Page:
Tired of buying and receiving the same old gifts during the winter holiday season?
The generosity of the season, usually tightly packaged and partially assembled in cardboard, plastic, and colorful, but non-recyclable, paper, does not always come in the form of clever kitchen utensils, flashy electronics or that special spandex outfit.
So, I offer for your consideration a few gift ideas of my own for this winter’s shopping season in, hopefully, a break from the standard holiday gift giving.
Diverting some of your gift funds towards non-profit humanitarian aid organizations can make for a gift with a profound impact during the holiday season.
OxfamAmerica offers several gift options on their Web site (www.oxfamamericaunwrapped.org/). For example, $75 can buy a cow for an impoverished family abroad, providing them with milk and, indeed, an “entire economic support system.”
Pretty sweet, eh?
Gifts from OxfamAmerica can be as simple as “Can of Worms” or “2 Months Irrigation for a Farmer” or as complex as “Build a Stable” or “Staff a Workers’ Rights Center.”
OxfamAmerica gifts start out at $18, and all gift donations include a customizable gift card with a message from you to be sent to your friend or family member by OxfamAmerica.
Looking for holiday cards to send to acquaintances, friends and family members? Maybe some stationary or small gifts? The United Nations Children’s Fund (UNICEF) may be your answer.
The UNICEF Web site (www.shopcardsandgifts.unicefusa.org) offers cards, stationery and other small gifts, most of which feature artwork drawn by children around the world. Proceeds from these sales benefit UNICEF, and most of the cards are printed on recycled paper stock.
UNICEF greeting cards are also available at Hallmark Gold Crown, Pier 1 Imports, Pier 1 Kids, IKEA and Bloomingdale’s stores.
Maybe you’ve got some cash burning a hole in your pocket for someone, but a gift or card really isn’t his or her style.
Kiva may be your solution. Kiva, an international lending organization, allows anyone with Internet access and $25 to become an “international financier.”
Kiva (www.kiva.org) partners with existing microfinance organizations around the world to let you lend money to small business owners and entrepreneurs to help alleviate poverty and achieve economic independence.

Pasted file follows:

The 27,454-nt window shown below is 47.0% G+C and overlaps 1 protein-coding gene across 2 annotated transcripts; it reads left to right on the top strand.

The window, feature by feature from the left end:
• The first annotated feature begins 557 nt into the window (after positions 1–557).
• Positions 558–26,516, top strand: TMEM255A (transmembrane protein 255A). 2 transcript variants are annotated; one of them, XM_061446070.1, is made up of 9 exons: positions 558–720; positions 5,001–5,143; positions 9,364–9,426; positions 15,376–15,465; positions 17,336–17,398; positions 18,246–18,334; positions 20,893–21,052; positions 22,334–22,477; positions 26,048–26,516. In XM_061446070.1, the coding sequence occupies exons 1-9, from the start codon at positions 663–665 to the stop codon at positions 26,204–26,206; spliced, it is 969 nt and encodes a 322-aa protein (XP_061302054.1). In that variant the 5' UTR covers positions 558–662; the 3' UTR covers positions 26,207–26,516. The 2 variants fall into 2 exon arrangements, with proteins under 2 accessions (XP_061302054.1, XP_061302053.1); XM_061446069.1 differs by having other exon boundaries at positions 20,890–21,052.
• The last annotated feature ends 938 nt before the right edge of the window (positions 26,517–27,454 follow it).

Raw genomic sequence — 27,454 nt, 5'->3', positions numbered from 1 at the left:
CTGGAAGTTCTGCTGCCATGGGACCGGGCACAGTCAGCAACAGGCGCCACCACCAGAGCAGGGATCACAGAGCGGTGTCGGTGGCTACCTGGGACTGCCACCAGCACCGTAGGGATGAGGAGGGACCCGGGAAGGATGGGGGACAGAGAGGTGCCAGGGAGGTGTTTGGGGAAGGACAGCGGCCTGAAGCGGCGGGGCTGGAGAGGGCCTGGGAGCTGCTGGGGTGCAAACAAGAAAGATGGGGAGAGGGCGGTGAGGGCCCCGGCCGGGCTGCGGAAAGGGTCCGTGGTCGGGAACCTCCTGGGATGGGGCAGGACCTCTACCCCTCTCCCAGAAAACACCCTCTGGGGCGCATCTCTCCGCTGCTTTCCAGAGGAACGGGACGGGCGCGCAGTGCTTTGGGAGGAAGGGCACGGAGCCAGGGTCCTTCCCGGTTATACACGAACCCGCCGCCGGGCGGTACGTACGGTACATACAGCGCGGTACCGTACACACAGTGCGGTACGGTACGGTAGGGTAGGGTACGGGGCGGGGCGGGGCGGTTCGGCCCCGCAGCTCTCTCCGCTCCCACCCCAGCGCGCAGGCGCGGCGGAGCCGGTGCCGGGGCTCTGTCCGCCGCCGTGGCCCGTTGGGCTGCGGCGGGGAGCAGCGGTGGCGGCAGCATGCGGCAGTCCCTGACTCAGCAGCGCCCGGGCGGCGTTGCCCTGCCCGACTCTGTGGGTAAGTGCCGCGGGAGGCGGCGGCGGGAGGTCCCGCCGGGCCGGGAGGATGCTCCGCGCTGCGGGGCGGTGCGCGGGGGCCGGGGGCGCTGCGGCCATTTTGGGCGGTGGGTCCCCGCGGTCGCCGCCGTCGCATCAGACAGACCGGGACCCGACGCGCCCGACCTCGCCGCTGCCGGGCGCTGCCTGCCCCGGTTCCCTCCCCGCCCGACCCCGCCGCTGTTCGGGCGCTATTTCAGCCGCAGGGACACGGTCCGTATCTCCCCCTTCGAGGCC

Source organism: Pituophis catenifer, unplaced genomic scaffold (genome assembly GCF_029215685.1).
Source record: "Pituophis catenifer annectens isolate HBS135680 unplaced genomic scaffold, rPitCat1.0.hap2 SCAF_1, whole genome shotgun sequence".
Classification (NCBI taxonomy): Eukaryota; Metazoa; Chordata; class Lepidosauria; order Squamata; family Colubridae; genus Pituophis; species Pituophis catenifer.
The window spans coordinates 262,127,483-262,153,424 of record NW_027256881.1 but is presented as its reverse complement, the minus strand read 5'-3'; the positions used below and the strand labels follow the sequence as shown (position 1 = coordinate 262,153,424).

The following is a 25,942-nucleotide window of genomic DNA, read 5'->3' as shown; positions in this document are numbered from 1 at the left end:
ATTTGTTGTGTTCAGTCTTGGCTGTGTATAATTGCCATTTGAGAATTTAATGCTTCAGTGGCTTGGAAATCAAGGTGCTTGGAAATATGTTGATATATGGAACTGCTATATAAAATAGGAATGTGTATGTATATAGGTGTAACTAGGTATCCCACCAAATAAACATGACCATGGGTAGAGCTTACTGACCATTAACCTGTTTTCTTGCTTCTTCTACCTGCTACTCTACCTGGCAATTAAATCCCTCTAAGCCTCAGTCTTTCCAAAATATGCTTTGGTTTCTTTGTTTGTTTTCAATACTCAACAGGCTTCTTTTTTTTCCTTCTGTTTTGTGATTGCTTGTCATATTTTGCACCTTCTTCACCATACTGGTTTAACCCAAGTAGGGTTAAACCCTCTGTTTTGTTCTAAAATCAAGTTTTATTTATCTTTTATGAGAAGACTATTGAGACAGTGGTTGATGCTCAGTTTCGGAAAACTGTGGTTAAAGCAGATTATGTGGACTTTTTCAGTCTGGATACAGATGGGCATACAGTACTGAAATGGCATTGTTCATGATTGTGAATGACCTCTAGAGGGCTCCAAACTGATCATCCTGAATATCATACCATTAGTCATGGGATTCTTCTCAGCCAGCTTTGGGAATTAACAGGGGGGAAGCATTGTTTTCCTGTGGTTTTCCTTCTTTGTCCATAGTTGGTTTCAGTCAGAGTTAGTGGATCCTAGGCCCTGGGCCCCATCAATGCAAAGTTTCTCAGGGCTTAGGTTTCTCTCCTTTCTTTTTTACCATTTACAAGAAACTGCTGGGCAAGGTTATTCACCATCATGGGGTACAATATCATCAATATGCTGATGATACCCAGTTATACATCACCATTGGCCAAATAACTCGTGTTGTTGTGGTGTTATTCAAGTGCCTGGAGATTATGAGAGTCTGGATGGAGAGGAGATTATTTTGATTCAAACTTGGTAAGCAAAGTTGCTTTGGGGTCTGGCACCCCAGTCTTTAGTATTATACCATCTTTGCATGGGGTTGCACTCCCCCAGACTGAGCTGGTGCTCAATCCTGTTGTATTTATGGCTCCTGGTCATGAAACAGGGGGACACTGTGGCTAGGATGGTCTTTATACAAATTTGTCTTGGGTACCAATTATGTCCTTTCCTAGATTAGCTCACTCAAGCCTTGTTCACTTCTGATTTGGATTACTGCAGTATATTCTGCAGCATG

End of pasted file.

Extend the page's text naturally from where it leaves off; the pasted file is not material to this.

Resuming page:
Loans are usually for small projects, such as starting a food cooperative or enlarging the stock of a drug store.
The loan minimum is $25, and Kiva allows you to receive e-mail journals and updates on your sponsored entrepreneur’s or business’s progress. Loan repayment is usually six to 12 months, and gift certificates are available on the organization’s Web site.
Plenty of aid organizations also sell shirts, wristbands and other items whose proceeds support their causes.
Probably the most famous is the ONE campaign to fight AIDS and global poverty (ww.one.org), whose shirts, wristbands and other “merch” is modeled by celebrities on their Web site. If Brad Pitt, Penelope Cruz and Jamie Foxx are down with humanitarian aid, shouldn’t you be?
I have named only a few organizations and gift ideas for this holiday season, but my message is simple: Get humanitarian! Not to say that “regular” gifts are not okay, most of the time they are wonderful (thanks for the candy and shaving kit Grandma!).
Make sure to check the credibility of the organization you select to receive your donation or gift; I almost got worked over by “Milli Vanilli Shirts for Topless Africans” last year.
This shopping season, head for the UNICEF rack at Hallmark, consider some of my other gift ideas or search the plethora of other options out there to support international humanitarian aid and poverty relief; it may just be the wholesome and fulfilling form of holiday giving you’ve been yearning for.
Drew Haugen is a senior international studies major. His column appears every Monday in the Collegian. Replies and feedback can be sent to email@example.com.